This Tel Aviv-inspired restaurant in Kings Cross is run by three Sydney hospitality legends.
The trio hopes to bring a taste of this city Kings Cross, where Ezra has opened inside an old terrace house. Its design takes cues from Tel Aviv's byzantine and bauhaus architecture, with many curves and lots of earthy tones.
The space boasts two plant-filled courtyards — one out back and one in the front — a long walnut bar and a large mosaic archway, made using handmade Lebanese tiles. Floral sculptor Tracy Deep makes dried native arrangements for the space, too, while local artist Amy Hunter has created original pieces for the walls.
Apart from table seating, diners can pull up a stool at both the bar and in front of the open kitchen. Expect family-style dining here, with the menu split into small snacks, salads and larger charcoal-grilled dishes.
On the snacks front, there's spanner crab falafel ($6), gildas with salmon pastrami and pickled chilli ($5) and hummus with smoked egg ($14). We think the latter is best scooped up with pita ($4) or a Jerusalem bagel ($5). Larger dishes include chicken baked in vine leaf ($29), lamb shoulder and prune tagine ($29) and roast cauliflower with haloumi ($17), while desserts feature the likes of almond milk panna cotta ($12) and an ice cream baklava sandwich ($7).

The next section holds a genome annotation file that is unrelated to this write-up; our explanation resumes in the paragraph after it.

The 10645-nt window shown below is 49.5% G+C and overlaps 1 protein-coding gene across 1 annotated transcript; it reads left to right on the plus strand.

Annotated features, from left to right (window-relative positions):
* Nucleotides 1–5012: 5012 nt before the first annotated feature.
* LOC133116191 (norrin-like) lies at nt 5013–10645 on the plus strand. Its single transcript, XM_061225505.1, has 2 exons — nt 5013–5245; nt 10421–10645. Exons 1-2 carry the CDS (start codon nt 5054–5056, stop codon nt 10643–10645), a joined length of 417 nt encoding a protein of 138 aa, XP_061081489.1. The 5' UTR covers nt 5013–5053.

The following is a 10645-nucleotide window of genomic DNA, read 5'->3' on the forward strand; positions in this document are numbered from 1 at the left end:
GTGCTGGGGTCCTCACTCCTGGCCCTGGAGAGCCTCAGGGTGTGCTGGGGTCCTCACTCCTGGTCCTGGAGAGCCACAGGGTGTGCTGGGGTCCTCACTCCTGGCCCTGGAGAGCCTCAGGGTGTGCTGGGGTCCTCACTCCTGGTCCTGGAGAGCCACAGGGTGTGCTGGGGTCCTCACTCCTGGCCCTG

At Moon Park and Paper Bird, Sears was known for his riffs on Korean, Japanese and Chinese dishes, and he's incorporating some of those flavours into the dishes at Ezra, too. The whole flounder ($39), for example, is cooked in chickpea miso.
To accompany the food, a relatively succinct wine list spans both "natural" and "nostalgic", meaning you can get pét-nats, orange and minimal-intervention wines alongside a classic chablis.
Apart from wine, there's a short cocktail list, created by a friend from Melbourne's Black Pearl. On it is a paloma ($20), a limonana ($20) — a gin-spiked Israeli mint lemonade that's been shaken with lemon sorbet — and a play on a Brazilian batida de coco ($20). That last one is a dark rum-based drink similar to a piña colada, but the Ezra version uses natural yoghurt instead of coconut milk.
Images: Cassandra Hannagan
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